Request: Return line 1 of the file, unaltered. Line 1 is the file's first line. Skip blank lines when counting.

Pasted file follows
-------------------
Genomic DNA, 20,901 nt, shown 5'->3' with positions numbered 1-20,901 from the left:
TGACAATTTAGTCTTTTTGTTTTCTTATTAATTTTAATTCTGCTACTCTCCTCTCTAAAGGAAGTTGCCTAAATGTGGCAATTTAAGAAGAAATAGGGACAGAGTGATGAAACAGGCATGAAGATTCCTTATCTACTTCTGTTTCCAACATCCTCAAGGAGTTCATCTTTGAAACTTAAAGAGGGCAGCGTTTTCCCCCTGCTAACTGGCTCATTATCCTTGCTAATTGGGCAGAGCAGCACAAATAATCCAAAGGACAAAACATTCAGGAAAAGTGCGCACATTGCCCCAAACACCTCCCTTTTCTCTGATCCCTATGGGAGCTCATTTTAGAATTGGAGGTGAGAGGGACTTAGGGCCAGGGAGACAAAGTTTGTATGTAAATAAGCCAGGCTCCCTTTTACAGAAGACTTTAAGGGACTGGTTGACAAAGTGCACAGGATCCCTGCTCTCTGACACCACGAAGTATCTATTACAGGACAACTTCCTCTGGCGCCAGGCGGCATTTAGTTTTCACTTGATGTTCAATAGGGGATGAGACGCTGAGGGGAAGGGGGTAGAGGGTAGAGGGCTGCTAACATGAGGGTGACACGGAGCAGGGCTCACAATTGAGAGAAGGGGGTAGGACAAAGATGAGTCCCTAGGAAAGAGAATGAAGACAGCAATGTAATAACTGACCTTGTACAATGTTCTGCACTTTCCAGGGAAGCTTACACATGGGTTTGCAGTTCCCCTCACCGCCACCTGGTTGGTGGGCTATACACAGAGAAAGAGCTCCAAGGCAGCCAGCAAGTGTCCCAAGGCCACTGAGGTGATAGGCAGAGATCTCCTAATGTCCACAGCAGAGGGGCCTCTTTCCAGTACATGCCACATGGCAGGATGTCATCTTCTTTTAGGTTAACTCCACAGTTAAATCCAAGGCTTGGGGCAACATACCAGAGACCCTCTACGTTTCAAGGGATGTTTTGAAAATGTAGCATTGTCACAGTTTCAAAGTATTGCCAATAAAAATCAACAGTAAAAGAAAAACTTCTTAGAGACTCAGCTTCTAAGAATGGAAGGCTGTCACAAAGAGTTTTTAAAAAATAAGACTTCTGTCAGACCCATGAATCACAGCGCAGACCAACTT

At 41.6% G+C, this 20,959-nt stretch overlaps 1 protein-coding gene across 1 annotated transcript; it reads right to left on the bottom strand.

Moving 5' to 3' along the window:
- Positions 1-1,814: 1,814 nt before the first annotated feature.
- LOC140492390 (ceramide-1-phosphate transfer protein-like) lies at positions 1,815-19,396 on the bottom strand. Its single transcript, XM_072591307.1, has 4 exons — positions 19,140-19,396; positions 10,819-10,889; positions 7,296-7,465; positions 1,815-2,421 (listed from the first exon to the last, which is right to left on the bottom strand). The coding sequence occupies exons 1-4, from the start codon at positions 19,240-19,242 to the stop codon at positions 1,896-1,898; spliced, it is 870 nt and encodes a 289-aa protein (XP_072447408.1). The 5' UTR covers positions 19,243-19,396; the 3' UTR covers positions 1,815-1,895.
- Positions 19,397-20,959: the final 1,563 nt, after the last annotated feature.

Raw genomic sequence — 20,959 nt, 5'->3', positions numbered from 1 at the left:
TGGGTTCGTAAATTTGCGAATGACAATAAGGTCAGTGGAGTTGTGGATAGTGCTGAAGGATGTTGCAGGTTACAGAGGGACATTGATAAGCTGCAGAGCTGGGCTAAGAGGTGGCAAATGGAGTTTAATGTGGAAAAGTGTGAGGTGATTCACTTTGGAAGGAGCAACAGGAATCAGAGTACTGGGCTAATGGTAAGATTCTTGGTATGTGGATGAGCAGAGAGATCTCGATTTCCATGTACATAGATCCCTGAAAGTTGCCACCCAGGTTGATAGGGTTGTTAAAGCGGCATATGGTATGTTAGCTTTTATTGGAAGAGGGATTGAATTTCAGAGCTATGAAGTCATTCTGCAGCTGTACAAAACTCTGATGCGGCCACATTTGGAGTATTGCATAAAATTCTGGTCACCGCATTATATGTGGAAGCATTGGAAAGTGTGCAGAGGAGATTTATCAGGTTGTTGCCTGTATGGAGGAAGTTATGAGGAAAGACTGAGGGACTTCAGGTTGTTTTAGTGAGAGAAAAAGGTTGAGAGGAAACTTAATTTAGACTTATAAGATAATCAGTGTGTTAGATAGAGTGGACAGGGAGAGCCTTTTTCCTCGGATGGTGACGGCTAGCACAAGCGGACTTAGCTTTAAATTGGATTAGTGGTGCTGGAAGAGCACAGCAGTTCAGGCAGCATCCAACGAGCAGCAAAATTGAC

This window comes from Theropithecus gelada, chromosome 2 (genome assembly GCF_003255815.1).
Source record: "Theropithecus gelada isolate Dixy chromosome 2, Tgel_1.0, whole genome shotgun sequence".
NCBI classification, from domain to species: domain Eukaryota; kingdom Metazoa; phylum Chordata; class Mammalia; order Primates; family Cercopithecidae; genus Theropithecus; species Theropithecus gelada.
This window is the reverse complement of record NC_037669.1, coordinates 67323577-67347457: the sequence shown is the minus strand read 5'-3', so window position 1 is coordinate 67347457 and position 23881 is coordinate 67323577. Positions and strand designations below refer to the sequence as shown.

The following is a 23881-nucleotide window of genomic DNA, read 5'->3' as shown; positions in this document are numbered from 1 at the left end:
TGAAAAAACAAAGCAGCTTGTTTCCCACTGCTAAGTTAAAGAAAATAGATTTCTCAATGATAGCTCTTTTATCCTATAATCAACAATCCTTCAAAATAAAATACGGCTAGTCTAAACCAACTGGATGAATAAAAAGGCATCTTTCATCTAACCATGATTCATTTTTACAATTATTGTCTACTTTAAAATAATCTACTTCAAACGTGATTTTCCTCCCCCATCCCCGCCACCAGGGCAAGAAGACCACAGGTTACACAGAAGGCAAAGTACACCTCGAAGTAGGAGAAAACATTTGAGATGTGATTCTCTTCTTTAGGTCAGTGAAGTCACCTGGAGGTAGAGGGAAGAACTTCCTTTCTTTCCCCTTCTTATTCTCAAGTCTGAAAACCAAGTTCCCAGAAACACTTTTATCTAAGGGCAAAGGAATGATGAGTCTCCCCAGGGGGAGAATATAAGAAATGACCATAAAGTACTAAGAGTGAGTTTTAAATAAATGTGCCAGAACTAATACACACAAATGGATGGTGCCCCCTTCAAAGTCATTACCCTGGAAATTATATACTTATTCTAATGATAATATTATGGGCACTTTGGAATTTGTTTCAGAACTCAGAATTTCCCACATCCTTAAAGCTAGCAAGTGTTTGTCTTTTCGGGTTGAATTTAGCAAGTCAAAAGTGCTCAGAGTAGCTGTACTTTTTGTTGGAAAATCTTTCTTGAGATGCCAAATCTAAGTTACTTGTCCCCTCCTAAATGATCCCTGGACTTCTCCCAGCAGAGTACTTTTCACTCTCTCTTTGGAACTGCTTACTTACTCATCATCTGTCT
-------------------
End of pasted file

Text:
Genomic DNA, 20,901 nt, shown 5'->3' with positions numbered 1-20,901 from the left: